Hidden Meadow Farm is a 47.5 acre farm with stables, arena and a number of outbuildings. We are dedicated to the preservation and breeding and training of Canada’s National Horse – The Canadian Horse. Our mares, stallion and youngsters roam in large paddocks. Other animals roaming our property are free range laying hens, cattle, pigs and meat chickens that we raise for personal use and limited sales.
Hidden Meadow Farm was founded in 1987 when Brenda and Geoff Pantling purchased the 47 acre property. The original barn and the farm house (circa 1897) are still in use. Other facilities that have been added include run in sheds, a riding arena that holds a staff apartment, carriage house and meeting room, a hay barn and an equipment storage shed. Maintained trails are used for sleigh rides, cross country driving and trail riding.
Hidden Meadow Farm is dedicated to breeding Canadian Horses that continue to show the versatility, athletic ability, and intelligence of “The Little Iron Horse.” Breeding stock is carefully selected for quality of conformation and temperament. Hidden Meadow Farm’s breeding program has produced horses that win both ribbons and hearts.
Besides horse breeding, Hidden Meadow offers group & romantic sleigh rides and naturally raised beef, pork & chicken.
The ancestors of the Canadian Horse were sent to Canada in the mid 1600’s. These horses were of Norman, Breton and Andalusion bloodlines. They endured brutally cold winters, mosquitoes and flies in summer, poor feed and long hours of work, breeding in isolation for almost 200 years. They became smaller in size and hardy, a distinct breed all our own. They gained quite a reputation for their toughness and stamina – thus the title “Little Iron Horse”.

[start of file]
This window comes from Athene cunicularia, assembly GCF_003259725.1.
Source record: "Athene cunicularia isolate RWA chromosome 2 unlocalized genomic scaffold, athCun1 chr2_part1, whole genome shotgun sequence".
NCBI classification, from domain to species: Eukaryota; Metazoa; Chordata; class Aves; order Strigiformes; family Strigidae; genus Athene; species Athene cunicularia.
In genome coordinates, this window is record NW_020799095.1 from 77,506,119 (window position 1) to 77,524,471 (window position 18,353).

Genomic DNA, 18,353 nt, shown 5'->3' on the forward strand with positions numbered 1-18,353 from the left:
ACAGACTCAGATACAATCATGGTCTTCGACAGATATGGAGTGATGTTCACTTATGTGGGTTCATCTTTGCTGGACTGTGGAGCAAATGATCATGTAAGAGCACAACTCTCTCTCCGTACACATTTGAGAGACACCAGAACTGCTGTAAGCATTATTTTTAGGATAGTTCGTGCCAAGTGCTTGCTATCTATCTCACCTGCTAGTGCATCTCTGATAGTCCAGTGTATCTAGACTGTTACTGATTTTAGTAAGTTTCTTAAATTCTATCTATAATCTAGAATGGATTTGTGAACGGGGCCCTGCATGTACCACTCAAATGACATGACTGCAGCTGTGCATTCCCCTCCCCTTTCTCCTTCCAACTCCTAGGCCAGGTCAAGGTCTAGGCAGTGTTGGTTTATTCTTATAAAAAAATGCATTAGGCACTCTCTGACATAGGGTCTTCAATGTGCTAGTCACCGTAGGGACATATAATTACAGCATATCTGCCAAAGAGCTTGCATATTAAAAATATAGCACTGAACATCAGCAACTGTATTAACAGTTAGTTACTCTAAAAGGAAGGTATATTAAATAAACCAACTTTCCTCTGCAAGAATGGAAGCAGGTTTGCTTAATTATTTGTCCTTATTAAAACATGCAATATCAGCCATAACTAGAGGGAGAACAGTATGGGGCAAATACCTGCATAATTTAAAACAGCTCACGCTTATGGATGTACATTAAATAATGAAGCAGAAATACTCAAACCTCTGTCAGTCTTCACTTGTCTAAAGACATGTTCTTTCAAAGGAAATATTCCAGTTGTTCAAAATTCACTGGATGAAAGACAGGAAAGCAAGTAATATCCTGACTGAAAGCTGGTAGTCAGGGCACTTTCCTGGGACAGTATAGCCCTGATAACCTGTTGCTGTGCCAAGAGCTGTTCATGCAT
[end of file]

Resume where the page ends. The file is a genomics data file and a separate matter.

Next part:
Canadian Horses cleared and worked the land, carried children to school, pulled the cutters and carriages and provided great entertainment for their masters in the form of racing. As settlers moved west across this nation, their horses carried the goods needed to build their new homes. Before the railways, supplies moved back and forth on red river carts, pulled by Canadian Horses.
From the height of their population in the mid-1800’s the Canadian Horse became less and less important to the people of Canada until many Canadians are unaware of its existence. By the late 1960’s the population was only 400 registered animals.
Many Canadians had been sold to the United States and entered in to the stud books of the Morgan, Tennessee Walking Horse, Standardbred, and American Saddlebred. More Canadian Horses were exported out of Canada for the Boer war, and for working the sugar plantations in the West Indies. Heavy draft horses were imported for farm work and later the advent of mechanized farming caused the breed to almost become extinct.
Luckily, due to the efforts of a handful of dedicated breeders, the Canadian Horse now has a population of about 6000. No longer on the critical list of endangered species, it has made a remarkable comeback.
Predominately black or dark bay, the Canadian Horse can also be chestnut, brown or lighter bay. Standing between 14 and 16 hands tall, the Canadian is a sturdy horse with clean cut strong legs and remarkably tough hooves. Attractive to look at, and a joy to work with, the Canadian still demonstrates the versatility and intelligence developed when they were the only horses in Canada. A Canadian can show dressage in the morning, trail ride in the afternoon and pull logs out of the bush in the evening. The Canadian Horse today can be found performing in most riding and driving disciplines.